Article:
Recent studies have demonstrated that intravenous transplantation or local injection of bone marrow cells can induce unexpected changes of their fate. The results of these experiments showed that after transplantation or injecton, some of tissue specific somatic cells such as hepatocytes, skeleton, cardiac muscle cells and brain cells expressed the donor cell-specific genes, such as Y chromosome. There are two hypotheses that can explain this phenomenon. One is bone marrow stem cell transdifferentiation and the other is spontaneous cell fusion.

  4. Oscillating Cell Culture Bioreactor

    Science.gov (United States)

    Freed, Lisa E.; Cheng, Mingyu; Moretti, Matteo G.

    2010-01-01

    To better exploit the principles of gas transport and mass transport during the processes of cell seeding of 3D scaffolds and in vitro culture of 3D tissue engineered constructs, the oscillatory cell culture bioreactor provides a flow of cell suspensions and culture media directly through a porous 3D scaffold (during cell seeding) and a 3D construct (during subsequent cultivation) within a highly gas-permeable closed-loop tube. This design is simple, modular, and flexible, and its component parts are easy to assemble and operate, and are inexpensive. Chamber volume can be very low, but can be easily scaled up. This innovation is well suited to work with different biological specimens, particularly with cells having high oxygen requirements and/or shear sensitivity, and different scaffold structures and dimensions. The closed-loop changer is highly gas permeable to allow efficient gas exchange during the cell seeding/culturing process. A porous scaffold, which may be seeded with cells, is fixed by means of a scaffold holder to the chamber wall with scaffold/construct orientation with respect to the chamber determined by the geometry of the scaffold holder. A fluid, with/without biological specimens, is added to the chamber such that all, or most, of the air is displaced (i.e., with or without an enclosed air bubble). Motion is applied to the chamber within a controlled environment (e.g., oscillatory motion within a humidified 37 C incubator). Movement of the chamber induces relative motion of the scaffold/construct with respect to the fluid. In case the fluid is a cell suspension, cells will come into contact with the scaffold and eventually adhere to it. Alternatively, cells can be seeded on scaffolds by gel entrapment prior to bioreactor cultivation. Subsequently, the oscillatory cell culture bioreactor will provide efficient gas exchange (i.e., of oxygen and carbon dioxide, as required for viability of metabolically active cells) and controlled levels of fluid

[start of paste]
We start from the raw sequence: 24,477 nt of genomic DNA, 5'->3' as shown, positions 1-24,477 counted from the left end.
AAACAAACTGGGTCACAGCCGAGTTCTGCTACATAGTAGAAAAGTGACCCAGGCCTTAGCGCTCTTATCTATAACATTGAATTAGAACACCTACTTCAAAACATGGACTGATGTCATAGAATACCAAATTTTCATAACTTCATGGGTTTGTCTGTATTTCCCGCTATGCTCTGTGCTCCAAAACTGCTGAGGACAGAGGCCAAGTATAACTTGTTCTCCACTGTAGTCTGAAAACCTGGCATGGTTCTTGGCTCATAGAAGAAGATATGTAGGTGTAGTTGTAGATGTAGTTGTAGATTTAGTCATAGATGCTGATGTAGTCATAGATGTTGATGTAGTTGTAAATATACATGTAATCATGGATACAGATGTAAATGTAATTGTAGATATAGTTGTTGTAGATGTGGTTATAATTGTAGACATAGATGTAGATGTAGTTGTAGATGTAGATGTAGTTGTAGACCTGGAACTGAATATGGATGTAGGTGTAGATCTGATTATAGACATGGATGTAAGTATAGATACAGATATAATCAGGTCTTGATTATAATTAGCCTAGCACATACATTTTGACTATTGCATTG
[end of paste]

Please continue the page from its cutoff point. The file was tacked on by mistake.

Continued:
5. Many facets of stem cells

    Institute of Scientific and Technical Information of China (English)

    Jiarui Wu

    2011-01-01

    @@ Research area on stem cells is one of frontiers in biology.The collection of five research articles in this issue aims to cover timely developments in stem cell biology, ranging from generating and identifying stem cell line to manipulating stem cells, and from basic mechanism analysis to applied medical potential.These papers reflect the various research tasks in stem cell biology.

  6. Microfluidics for single cell analysis

    DEFF Research Database (Denmark)

    Jensen, Marie Pødenphant

    Isolation and manipulation of single cells have gained an increasing interest from researchers because of the heterogeneity of cells from the same cell culture. Single cell analysis can ensure a better understanding of differences between individual cells and potentially solve a variety of clinic...

  7. Low White Blood Cell Count

    Science.gov (United States)

    Symptoms Low white blood cell count By Mayo Clinic Staff A low white blood cell count (leukopenia) is a decrease in disease-fighting cells ( ... a decrease in a certain type of white blood cell (neutrophil). The definition of low white blood cell ...

  8. CellNet: network biology applied to stem cell engineering.

    Science.gov (United States)

    Cahan, Patrick; Li, Hu; Morris, Samantha A; Lummertz da Rocha, Edroaldo; Daley, George Q; Collins, James J

    2014-08-14